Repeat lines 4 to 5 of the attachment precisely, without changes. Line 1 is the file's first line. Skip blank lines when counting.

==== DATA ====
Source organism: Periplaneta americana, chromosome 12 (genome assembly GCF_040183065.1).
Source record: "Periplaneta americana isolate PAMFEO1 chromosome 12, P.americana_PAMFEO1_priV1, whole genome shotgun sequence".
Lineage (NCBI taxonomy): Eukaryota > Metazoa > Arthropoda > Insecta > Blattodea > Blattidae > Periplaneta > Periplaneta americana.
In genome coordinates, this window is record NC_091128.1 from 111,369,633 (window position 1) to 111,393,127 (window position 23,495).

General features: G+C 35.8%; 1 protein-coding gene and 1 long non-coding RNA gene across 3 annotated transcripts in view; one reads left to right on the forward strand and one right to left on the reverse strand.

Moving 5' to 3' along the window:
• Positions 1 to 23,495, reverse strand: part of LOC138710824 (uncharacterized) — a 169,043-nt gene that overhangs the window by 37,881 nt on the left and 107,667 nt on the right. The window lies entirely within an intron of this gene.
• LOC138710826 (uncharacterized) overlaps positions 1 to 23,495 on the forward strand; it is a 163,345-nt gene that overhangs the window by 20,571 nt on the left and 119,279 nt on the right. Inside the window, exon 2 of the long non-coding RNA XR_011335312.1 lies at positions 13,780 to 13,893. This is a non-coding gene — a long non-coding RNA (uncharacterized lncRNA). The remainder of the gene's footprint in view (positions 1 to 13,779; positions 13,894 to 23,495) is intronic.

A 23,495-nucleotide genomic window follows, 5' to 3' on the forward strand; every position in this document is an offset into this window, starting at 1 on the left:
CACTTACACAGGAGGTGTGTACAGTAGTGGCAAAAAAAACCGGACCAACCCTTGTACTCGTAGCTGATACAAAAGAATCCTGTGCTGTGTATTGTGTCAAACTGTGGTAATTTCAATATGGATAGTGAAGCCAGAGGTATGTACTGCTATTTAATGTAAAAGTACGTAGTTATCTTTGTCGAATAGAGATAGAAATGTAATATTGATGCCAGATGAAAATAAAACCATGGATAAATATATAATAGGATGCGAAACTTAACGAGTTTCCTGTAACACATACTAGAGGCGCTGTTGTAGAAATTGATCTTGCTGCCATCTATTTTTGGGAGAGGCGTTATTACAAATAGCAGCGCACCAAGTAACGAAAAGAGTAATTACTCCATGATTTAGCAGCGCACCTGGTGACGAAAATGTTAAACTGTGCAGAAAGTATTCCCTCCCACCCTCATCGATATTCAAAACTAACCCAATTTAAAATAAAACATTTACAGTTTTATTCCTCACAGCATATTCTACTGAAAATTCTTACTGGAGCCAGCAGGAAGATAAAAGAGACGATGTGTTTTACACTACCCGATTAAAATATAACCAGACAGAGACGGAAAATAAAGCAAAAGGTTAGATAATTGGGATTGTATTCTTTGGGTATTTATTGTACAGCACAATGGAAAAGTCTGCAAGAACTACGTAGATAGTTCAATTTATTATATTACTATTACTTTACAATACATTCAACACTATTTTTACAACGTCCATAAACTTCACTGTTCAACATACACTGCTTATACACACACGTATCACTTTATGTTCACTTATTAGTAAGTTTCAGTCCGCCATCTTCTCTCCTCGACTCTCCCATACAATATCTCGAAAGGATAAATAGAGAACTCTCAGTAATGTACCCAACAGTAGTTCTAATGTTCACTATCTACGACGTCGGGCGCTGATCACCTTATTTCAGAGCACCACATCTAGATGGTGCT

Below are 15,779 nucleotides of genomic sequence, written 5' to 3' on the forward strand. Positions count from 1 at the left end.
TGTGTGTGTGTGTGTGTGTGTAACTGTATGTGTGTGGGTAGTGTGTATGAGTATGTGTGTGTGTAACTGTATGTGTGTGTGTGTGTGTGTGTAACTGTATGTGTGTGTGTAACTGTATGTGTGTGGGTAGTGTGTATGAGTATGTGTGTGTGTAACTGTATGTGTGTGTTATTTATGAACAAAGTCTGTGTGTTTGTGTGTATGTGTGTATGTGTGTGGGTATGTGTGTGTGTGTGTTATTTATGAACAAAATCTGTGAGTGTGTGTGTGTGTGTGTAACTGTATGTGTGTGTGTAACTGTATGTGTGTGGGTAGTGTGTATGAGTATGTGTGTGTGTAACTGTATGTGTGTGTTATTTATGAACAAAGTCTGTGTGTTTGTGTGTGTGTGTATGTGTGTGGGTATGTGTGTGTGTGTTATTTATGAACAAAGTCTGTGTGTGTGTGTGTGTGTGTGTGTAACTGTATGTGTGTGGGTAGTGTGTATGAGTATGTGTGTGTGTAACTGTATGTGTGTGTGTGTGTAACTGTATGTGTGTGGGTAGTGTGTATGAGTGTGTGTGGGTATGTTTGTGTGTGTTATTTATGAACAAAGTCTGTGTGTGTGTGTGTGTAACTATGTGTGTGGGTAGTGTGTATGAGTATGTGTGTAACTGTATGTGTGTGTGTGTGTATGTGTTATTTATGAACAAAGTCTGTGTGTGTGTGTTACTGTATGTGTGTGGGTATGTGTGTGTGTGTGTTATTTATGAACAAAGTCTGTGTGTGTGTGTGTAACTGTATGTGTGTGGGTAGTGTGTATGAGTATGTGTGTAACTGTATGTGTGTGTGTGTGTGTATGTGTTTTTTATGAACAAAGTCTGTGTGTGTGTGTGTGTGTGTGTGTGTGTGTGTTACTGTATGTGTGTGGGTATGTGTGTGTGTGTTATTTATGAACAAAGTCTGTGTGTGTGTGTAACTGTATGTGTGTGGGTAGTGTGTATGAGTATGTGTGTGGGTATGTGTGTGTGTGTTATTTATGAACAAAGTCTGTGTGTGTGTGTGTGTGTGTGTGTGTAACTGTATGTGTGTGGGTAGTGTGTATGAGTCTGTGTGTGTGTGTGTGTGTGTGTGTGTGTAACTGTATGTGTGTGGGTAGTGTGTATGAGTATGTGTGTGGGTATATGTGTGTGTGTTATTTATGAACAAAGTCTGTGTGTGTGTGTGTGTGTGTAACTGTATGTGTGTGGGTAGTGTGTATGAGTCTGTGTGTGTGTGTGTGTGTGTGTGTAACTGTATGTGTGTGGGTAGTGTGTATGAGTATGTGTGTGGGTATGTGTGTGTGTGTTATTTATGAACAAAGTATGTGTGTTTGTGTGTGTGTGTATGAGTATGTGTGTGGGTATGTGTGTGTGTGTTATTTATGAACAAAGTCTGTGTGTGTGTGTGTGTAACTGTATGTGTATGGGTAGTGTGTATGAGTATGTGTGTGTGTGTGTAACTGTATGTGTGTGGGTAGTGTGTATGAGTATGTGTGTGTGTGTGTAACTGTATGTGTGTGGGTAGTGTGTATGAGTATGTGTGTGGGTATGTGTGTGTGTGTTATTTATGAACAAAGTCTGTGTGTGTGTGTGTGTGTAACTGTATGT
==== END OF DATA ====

In genome coordinates, this window is record NC_091128.1 from 111,369,633 (window position 1) to 111,393,127 (window position 23,495).

General features: G+C 35.8%; 1 protein-coding gene and 1 long non-coding RNA gene across 3 annotated transcripts in view; one reads left to right on the forward strand and one right to left on the reverse strand.